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April 29, 2019
3:19 pm
Doug
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Briguy said
If that logic is correct, there'd be no difference having your RRSP's and RRIF's with Motus Bank vs Motive Financial in terms of difficulty for your heirs if you die since both are federal banks and you can't walk into either one.  

Yeah, my question was more directed to Loonie, to see whether whether he looks at where the financial institution's head office is or branches are located. sf-cool

That's good to know Hubert will accept out of province probate. Do you happen to have a link to that thread, or a copy of the correspondence you can share?

Much like Norman1 disagrees with Loonie with respect to the advantages of RRSPs and RRIFs (I'm inclined to side with Loonie on that one), I do disagree that province of a financial institution's head office even matters in terms of probate. Now, if the executor dies before an estate is settled, or predeceases the deceased, that can complicate matters and may require multiple court appointments. However, for a straight will, I'm of the view that another province's court will honour grant of probate from another province's court. sf-cool

Cheers,
Doug

April 29, 2019
3:42 pm
Briguy
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This was the quotation where frugal lady had checked into Hubert's policy:
I made an inquiry to Hubert on what their requirements were on the death of account holder and they replied promptly:

"We are usually notified of a members passing via the Executor and we will require a probated will before processing any payouts. We will accept probate even if it's from another province, highly unlikely but if by chance none of the other institutions you deal with in Alberta required probate then the executor would proceed with obtaining probate in Manitoba."

Glad to hear that the Alberta probate will be sufficient. sf-smile
https://www.highinterestsavings.ca/forum/general-financial-discussion/onlinedigital-bank-accounts-when-we-pass-away/

April 29, 2019
3:44 pm
Doug
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Thanks, Briguy. 🙂

Cheers,
Doug

April 29, 2019
3:48 pm
Briguy
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In that same thread you yourself mentioned that probate from another province is accepted almost universally with the exception for real estate you own out of province.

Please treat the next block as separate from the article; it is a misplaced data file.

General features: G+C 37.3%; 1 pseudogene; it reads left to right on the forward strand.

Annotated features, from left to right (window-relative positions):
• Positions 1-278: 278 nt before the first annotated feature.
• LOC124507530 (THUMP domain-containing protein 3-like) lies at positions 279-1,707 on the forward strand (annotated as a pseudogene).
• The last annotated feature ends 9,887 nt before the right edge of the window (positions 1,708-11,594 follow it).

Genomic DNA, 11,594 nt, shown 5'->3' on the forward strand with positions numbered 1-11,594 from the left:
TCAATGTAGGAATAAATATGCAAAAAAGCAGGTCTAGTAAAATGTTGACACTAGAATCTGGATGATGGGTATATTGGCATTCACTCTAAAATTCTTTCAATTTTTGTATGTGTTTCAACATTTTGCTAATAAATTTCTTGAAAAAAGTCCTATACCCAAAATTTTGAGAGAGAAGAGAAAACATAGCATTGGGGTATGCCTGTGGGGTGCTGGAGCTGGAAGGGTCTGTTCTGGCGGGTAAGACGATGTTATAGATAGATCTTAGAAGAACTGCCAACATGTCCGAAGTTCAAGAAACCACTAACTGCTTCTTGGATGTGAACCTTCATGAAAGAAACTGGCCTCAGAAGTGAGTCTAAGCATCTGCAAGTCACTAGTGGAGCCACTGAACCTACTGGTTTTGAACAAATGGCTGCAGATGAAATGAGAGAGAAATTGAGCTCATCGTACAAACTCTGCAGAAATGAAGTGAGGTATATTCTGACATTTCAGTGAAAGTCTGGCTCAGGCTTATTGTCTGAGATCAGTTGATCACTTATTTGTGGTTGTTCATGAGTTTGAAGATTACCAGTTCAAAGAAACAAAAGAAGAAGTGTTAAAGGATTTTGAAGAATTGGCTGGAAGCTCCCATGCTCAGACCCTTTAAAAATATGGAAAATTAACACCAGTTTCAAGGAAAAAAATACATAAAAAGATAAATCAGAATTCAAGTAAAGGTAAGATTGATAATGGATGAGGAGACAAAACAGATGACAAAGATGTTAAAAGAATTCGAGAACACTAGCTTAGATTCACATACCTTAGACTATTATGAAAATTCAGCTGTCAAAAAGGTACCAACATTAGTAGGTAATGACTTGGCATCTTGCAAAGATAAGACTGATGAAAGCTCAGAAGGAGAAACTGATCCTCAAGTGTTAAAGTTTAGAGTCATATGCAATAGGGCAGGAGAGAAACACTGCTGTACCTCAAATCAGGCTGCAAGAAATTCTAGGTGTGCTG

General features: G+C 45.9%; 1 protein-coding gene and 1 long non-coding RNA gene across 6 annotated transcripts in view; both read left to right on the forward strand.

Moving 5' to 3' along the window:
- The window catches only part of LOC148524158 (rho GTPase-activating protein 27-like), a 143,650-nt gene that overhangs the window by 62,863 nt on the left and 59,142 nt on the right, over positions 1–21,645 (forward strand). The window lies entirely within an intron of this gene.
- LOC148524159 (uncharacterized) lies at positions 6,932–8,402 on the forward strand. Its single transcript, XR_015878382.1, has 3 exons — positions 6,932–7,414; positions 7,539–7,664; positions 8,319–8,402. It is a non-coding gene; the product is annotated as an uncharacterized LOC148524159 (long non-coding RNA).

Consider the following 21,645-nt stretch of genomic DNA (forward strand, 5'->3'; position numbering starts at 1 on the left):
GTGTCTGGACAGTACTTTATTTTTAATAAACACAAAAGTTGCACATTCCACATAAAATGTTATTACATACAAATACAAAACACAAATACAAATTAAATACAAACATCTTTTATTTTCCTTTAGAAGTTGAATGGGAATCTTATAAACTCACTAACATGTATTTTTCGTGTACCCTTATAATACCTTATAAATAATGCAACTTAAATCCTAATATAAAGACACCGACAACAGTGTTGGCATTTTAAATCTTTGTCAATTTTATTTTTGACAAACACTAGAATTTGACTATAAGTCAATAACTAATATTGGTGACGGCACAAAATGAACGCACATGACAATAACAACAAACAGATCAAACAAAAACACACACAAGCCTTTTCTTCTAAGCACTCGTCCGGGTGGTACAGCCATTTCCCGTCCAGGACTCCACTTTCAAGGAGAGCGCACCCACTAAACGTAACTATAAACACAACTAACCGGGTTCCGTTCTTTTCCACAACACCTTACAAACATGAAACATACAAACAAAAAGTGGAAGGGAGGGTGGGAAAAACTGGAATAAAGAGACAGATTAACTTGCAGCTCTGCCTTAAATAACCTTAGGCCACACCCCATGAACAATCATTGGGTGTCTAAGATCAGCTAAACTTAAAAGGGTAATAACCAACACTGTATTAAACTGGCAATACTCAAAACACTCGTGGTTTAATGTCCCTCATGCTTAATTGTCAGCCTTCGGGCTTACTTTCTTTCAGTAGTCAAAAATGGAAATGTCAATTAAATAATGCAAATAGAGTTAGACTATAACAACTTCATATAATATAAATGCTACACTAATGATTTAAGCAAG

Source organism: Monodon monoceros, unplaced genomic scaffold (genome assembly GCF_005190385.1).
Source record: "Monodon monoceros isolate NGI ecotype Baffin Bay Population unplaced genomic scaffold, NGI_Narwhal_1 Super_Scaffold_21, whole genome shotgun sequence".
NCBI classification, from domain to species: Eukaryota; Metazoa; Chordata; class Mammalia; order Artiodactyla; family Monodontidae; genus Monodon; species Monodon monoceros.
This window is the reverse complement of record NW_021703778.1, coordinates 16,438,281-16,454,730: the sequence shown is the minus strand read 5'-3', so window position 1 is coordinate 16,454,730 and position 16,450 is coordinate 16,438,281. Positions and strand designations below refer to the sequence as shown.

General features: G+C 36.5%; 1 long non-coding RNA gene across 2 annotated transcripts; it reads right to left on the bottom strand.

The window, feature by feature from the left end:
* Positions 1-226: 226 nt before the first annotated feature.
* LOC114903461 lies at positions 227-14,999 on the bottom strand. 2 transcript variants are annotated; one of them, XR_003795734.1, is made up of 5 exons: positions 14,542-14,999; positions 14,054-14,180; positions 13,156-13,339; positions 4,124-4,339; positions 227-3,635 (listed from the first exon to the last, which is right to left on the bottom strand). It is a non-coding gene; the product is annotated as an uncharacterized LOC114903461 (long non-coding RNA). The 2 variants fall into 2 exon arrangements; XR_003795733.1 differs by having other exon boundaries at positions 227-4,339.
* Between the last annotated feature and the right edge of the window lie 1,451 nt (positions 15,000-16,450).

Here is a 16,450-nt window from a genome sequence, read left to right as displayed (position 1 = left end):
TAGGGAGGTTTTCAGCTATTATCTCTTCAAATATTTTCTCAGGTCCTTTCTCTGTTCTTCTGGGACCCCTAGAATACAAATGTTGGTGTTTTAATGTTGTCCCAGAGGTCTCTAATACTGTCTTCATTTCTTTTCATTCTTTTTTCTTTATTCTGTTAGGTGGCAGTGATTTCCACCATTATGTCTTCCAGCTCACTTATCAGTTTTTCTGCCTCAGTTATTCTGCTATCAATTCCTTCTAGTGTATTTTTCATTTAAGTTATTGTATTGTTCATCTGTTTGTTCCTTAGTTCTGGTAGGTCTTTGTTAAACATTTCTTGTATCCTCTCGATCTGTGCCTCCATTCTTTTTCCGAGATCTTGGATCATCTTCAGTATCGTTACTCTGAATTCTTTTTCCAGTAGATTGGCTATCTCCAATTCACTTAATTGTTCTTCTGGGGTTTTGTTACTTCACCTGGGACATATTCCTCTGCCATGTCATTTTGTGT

So bank accounts are not a problem, it's housing that's an issue since it establishes a residency and possible more beneficaries in that second province.
As an aside, I like how Bill mentioned in that thread he and his wife have about 35 bank accounts in different FI's but 99.99% of the money in 2 or 3 accounts. That's quite the rate chaser !!

April 29, 2019
4:15 pm
Loonie
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Here is what I can say about the issues on the table.

Wills and estates are a provincial matter, so I don't think the fact that banks are federally regulated has anything to do with them.

The question about banks that have their HQ in one province but branches in another has not emerged for me, so I have not had to deal with it. It seems hypothetical to me as I can't think of any that have branches in Ontario but are based somewhere else except perhaps a BigBank like maybe BMO or National, which I think but am not certain, are based in Quebec. In those two cases, I would have no problem dealing with them because I know they are set up to deal with Ontario law, but I wouldn't keep much money with them for other reasons.

The issue is not just probate. It is powers of attorney too. Responses previously obtained and posted on this forum from some of the alternative FIs on this question have not always been as positive or sometimes not even as clear at the one about probate from Hubert.
And of course there is always the possibility that they will change their policies or that their provincial regulations will change at some point in the future when you may not be aware of it or able to update your directives or move your money. In general, the progression of financial regulation seems to be becoming more restrictive, not less.

April 29, 2019
4:29 pm
Doug
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Briguy said
In that same thread you yourself mentioned that probate from another province is accepted almost universally with the exception for real estate you own out of province.